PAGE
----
Artificial intelligence (AI) is growing and evolving at a rapid rate. New applications can be found everywhere, including in the facilities industry. Evolving trends in data acquisition, data communication and storage, data science and artificial intelligence leave little doubt that smarter buildings are the future of the built environment.
These sustainable facilities will soon be self-sufficient, -actualizing, -maintaining and -repairing. Now is the time to prepare assets to reap the benefits of AI – benefits that translate into competitive advantages and result in a growing differentiation over time from competitors. This differentiation will help determine the relevance or obsolescence of tomorrow’s facilities management company.
One way to think about AI is in terms of operators and enablers:
AI operators are all the exciting, attractive executors of the instructions given by the artificial intelligence programs, including:
- Autonomous guided vehicles
- Smart applications
- 3D printers
AI enablers are everything else—the data, tools and processes behind the executors. They’re already being implemented in capital projects as preparation for AI operators and include an expanding variety of sensors, asset components and equipment. They capture data, real-time communication facilities, communication protocols for interoperability and, crucially, a holistic data model, channels and processes behind the scenes.
How to Prepare for Artificial Intelligence
The first step to embracing AI is to conduct a thorough assessment of your organization’s digital capabilities. This includes a holistic look at your people, processes and tools, and establishing a solid understanding of the current state of digitization. This will allow you to set intelligent targets. You’ll need to understand which data, assets, processes and paper-based files could be digitized.
A lot goes into the preparation stages. When you consider your data, here are three steps to take first:
1. Establish a data science function that considers the lifecycle of your data.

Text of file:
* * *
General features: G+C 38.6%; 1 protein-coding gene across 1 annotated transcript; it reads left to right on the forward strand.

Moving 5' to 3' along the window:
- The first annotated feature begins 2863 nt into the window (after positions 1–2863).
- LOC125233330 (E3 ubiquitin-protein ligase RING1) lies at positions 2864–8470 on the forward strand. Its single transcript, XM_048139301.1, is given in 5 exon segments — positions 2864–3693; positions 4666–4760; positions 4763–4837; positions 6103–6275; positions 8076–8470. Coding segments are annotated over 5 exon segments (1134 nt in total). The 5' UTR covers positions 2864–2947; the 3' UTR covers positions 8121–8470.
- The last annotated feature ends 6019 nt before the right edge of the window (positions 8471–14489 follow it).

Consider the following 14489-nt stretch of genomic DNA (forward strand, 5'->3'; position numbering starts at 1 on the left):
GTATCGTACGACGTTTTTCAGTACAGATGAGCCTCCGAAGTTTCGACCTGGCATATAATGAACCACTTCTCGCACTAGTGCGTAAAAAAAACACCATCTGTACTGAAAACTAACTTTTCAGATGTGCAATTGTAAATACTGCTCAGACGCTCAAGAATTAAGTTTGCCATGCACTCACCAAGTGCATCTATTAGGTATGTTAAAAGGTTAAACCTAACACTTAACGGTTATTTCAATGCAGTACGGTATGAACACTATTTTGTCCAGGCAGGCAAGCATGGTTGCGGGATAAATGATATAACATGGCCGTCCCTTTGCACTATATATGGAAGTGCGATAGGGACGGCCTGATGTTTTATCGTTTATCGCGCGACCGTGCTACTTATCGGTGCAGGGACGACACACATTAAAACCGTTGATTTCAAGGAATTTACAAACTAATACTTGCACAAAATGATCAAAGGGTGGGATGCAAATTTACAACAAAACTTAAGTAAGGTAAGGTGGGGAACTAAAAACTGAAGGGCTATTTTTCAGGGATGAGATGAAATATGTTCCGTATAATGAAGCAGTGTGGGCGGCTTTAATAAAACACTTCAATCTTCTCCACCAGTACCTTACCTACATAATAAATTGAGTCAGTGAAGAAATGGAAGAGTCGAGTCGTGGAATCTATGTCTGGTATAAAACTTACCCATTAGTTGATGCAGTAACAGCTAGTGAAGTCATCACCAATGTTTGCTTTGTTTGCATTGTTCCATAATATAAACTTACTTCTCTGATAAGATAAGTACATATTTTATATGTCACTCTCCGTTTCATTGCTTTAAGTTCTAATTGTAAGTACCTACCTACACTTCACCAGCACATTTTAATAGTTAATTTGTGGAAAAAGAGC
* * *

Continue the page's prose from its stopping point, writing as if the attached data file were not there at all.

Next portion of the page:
An initial and continuing emphasis is on data quality and character. Ask yourself how much you believe in the your data and where any gaps might be. A data governance framework that values and manages data with a holistic view of the enterprise can be the difference between long-term success and failure.
2. Address any concerns about data quality up front.
If it’s not, lower quality data will limit the effectiveness of machine learning.
3. Determine how to minimize the amount of data entry that’s left to humans.
Passive, non-invasive data collection is the goal. AI applications that involve interpreting large, complex data sets (like CCTV, audio and other sensor data) have matured and continue to evolve. Human interpretation of these types of big data sets can be time-consuming, difficult (depending on source) and prone to error.
It’s this type of unqualified data that AI can learn to interpret. Algorithms can be applied, for example, that allow a maintenance bot to scan for potential safety hazards, or identify and resolve discrepancies between BIM models and their physical instantiation.
Integrating an enterprise’s data into a Holistic Data Environment (HDE) is the challenge that lies immediately ahead.
Get ready for the future by developing your organization’s capabilities to manage and continually improve data transfer, storage and architecture. Every data silo is a data source. Identify your data sources and integrate them into a data warehouse that will serve as a repository for your data scientists and basis for machine learning.
Get the Most out of Artificial Intelligence Applications
Once you understand the quality, character and basic structure of your data, the next step is to think about potential business questions, and how your data may be relevant and provide insight into those questions. You will need to consider the suitability of your data to support various machine learning algorithms.
Different techniques have different data requirements. For example, a neural network generally needs a large set of data to train whereas other techniques (e.g., regression) potentially may be applicable to a smaller data set. Concurrently, you’ll need to consider the suitability of the data and techniques to the business question itself.
You may want to start with small data—data generated by enterprise resource planning (ERP) and management systems.
Where performance metrics are defined, target machine learning to understand relationships between ERP data structures and key performance indicators to uncover evidence-based insights. Knowing what good performance looks like unlocks advanced classification algorithms you can apply to your dataset.
There’s a confluence of creativity and analysis in conducting experiments and considering approaches to developing the AI pilot concepts—and there is a degree of uncertainty as well. Manage this uncertainty by establishing time constraints and go/no-go criteria for AI development projects.
The timeframe to put several AI pilots in place can vary greatly depending on your ambition and resources.
Take the time to develop a baseline understanding of your data. When it comes to smart buildings of the future, the possibilities for AI applications are endless. The right time to prepare for these possibilities is now.
About the Author:
Michael Goggin is an experienced software engineer and project controls expert. He applies systems engineering principles, cost control and project management principles to design and configure large, complex software implementations.